Mail learning: the what and the how

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Since about 2002 I’ve had a passion for mining data and relationships information from email. I organise my life around my email, as I’m sure that many people do, treating it as a big datastore. I’m convinced that your mail contains everything you need to know - appointments, addresses, phone numbers, URLs, documents, relationships… The trouble is, how to find it all.

(As an aside, since 2002 I’ve called all these things “assets”, so I use the same terminology here.)

I worked for a year for a company in Belfast with the same vision - build something to index, search and retrieve key data from email. Things never took off, and then along came Google Mail and we were sure they were going to solve the problem. It’s now seven years later, an age in Internet time, and they haven’t. There are now - finally - a few players in the arena but (once again) none of them quite gets it. Let’s look at what they’re doing, what needs to be done and, much more importantly, how to do it.

First, let’s survey the state of the art. The closest out there is Kwaga. This is a plugin on top of Google Mail - good start, because it gives you searching for free - and it does asset detection and retrieval. The idea’s great, but last I looked it had all the functionality of a rigged demo. I just couldn’t get the bugger to work. It also requires me to give it my mail username and password, as do many of its competitors. I don’t know when people stopped getting the stern talk from sysadmins about not telling their password to anyone, but I still give it. My wife doesn’t know my mail password, so J Random Company won’t have it either.

Next up is Mailana. (I’m indebted to gnat for the list of players, by the way.)

It’s an Exchange plugin as far as I can see, which gives me the heaves. (To be fair, I’ve never used Outlook, so I shouldn’t judge.) It seems to do keyword analysis and clustering, and show you who is connected to what keywords. This is a slightly different problem from the information retrieval problem, but it’s an important one for business. So what they do, they seem to do well, albeit in a Windows-only, desktop client way, but what they don’t do is help you find useful stuff in your email.

Gist tackles the same problem - finding out more about people and what they’re doing - although as a (horribly busy) web-based desktop. And the approach it takes is interesting - combining multiple information sources such as blogs, newswires, LinkedIn and so on to build up a fuller picture of information about a person. While I like the idea of building this on top of my own conviction - your mail contains everything you need to know - it does actually seem to ignore a lot of the important information that is going on in your mail. It extracted attachments, but I couldn’t get it to extract contact data or anything else. Also it is people-centered, and what I want is asset-centered. Finally, a lot of my friends are Japanese and their names turned into UTF8-gobbledigook. Urgh.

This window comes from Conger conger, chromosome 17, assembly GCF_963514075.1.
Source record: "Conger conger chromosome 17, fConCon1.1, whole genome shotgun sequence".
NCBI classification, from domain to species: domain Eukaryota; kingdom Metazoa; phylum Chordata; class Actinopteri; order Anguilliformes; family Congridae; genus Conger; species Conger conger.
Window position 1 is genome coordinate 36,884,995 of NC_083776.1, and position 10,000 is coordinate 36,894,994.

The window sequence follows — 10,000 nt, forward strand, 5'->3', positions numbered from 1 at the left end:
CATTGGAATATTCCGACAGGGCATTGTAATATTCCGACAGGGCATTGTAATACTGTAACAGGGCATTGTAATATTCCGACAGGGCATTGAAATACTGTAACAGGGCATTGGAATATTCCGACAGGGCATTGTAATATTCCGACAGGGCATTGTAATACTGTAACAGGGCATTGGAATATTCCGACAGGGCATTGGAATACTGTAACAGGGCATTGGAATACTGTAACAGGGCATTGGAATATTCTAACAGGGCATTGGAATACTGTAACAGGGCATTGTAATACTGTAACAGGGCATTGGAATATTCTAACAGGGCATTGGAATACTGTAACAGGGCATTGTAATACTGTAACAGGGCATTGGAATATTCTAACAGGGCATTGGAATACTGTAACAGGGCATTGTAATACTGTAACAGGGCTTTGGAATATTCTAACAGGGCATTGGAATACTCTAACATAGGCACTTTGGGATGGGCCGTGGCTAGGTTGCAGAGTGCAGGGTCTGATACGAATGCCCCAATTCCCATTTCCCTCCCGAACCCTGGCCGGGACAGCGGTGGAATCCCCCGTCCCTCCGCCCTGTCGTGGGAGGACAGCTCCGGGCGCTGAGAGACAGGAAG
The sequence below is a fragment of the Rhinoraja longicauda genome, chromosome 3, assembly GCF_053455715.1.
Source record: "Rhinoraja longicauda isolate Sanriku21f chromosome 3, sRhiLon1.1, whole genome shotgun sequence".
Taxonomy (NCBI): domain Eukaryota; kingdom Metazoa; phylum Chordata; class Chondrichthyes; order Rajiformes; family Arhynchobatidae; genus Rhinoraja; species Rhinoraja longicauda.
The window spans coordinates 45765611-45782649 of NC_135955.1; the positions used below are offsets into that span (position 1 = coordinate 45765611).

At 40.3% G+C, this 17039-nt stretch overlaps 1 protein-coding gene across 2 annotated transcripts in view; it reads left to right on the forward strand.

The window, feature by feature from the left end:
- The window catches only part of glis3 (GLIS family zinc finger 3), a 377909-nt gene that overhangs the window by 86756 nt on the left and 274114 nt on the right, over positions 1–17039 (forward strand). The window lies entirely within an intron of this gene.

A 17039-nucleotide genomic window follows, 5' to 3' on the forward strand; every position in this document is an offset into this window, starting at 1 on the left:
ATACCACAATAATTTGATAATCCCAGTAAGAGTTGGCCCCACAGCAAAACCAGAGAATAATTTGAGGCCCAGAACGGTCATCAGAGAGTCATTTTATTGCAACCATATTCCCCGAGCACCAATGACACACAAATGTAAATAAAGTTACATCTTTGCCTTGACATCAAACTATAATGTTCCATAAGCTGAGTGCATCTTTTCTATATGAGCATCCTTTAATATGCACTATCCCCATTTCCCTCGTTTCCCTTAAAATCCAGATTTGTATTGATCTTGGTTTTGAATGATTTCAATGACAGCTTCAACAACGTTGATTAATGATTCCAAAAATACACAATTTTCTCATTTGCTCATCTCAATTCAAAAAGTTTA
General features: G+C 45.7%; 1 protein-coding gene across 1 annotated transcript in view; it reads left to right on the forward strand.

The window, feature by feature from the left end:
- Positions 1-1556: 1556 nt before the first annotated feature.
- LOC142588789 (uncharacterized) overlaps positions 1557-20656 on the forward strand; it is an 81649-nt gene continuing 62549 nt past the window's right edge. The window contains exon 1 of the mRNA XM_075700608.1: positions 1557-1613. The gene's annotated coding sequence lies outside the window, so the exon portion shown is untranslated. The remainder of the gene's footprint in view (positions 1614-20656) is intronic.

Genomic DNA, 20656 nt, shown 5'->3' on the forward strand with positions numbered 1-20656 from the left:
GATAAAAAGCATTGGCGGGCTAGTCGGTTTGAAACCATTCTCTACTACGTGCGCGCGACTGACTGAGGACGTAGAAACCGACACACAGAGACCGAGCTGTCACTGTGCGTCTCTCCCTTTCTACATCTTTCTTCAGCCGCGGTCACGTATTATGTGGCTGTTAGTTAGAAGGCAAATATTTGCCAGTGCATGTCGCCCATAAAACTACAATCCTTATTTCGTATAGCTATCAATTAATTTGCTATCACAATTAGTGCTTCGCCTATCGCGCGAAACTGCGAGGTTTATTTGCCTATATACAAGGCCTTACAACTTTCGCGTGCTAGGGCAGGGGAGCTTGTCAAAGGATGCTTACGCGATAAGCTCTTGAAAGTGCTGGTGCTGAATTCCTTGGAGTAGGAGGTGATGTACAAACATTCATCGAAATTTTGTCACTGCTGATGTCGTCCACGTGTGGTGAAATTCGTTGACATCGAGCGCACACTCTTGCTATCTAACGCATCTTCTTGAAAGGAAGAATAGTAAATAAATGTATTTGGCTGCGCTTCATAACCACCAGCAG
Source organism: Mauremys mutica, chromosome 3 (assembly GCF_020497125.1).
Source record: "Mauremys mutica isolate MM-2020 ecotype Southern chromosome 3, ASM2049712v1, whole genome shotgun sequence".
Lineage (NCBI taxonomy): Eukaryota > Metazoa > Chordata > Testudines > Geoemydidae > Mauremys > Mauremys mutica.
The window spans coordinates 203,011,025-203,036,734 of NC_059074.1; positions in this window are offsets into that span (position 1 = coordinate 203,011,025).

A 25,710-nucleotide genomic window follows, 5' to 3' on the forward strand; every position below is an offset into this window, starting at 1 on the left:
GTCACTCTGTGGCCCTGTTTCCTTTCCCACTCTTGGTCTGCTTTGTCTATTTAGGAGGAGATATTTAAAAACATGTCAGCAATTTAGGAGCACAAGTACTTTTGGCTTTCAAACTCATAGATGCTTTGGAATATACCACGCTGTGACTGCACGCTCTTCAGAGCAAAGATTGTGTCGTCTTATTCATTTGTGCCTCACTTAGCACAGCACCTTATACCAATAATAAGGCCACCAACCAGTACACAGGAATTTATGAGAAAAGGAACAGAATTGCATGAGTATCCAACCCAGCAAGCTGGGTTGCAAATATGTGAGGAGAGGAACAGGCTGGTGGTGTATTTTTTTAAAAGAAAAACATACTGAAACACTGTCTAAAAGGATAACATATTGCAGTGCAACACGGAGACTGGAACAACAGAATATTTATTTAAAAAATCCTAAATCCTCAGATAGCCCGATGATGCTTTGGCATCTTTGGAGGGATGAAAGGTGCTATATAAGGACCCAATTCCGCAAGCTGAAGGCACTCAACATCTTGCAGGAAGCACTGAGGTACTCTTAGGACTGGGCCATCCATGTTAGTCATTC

I haven’t got onto threadsy but that seems also to take a combining approach, pulling together disparate sources of information to build up a fuller picture. Again, I want to see more done with the information.

Trampoline SystemsSONAR appears to be running Graphviz on an email database. I remember writing a program in June 2001 to do this - this was the output.

And that’s everyone. Apart from… well, me, actually.

And now I will show you a more excellent way

Two weeks ago, I had a conversation with someone where we got talking about what I used to do in Ireland. And he was very enthused about it, saying that it would be invaluable for his business, and so on. Very sadly, I had to tell him that our company didn’t make it and still, seven years on, there was just nothing really working in this space. In fact, four years ago I ranted about this very subject.

But that conversation got me energised and got my passion back. I picked up some tools I’d written with Simon Wistow and got coding again. Of course since then there’ve been new technologies in semantic analysis, search engines, named entity extraction, so I threw them all into the mix. The result is mearch. I’d buy the obvious domain name but to be honest I can’t afford it.

And this is the problem: I really can’t afford to be doing this. Not in terms of money, not in terms of time. It’s already wrecking my degree, and my wife groans every time I mention I’ve been working on “the email thing”. I want this to exist but I’m a missionary, not a programmer. I shouldn’t be working on this. So I’m not entirely sure what to do with it.

But I’ll tell you how it works.

There are a few things that a really good mail analysis tool needs to do:

Search

This should be a “needless to say” but nobody’s really doing this well. Index everything, content, headers, dates, assets… the more things you can give me a handle on, the more specific a search I can construct and the more time I can save; the more I can use half-remembered facts (I wrote PeriodParser so I could look for emails “about three weeks ago”) to find what I need, the happier I am.

So for instance, when there’s an attachment to an email, that’s three pieces of information you should give me a handle on: attachment content, attachment type and attachment filename. That way I can say “give me all the emails from Brad with a PDF attachment”.

Saved searches are not something that mearch does yet, but it really should.

Asset extraction


Assets, as I’ve mentioned above, are names, URLs, phone numbers, addresses, and any other pieces of key information that you can pull out of an email. Mearch calls them “Essentials” in the user interface.

When I initially did Twingle and then Email::Store, we had to pull these things out manually. I wrote a seriously half-assed named entity extraction system, and we used heuristics to pull out phone numbers and other stuff.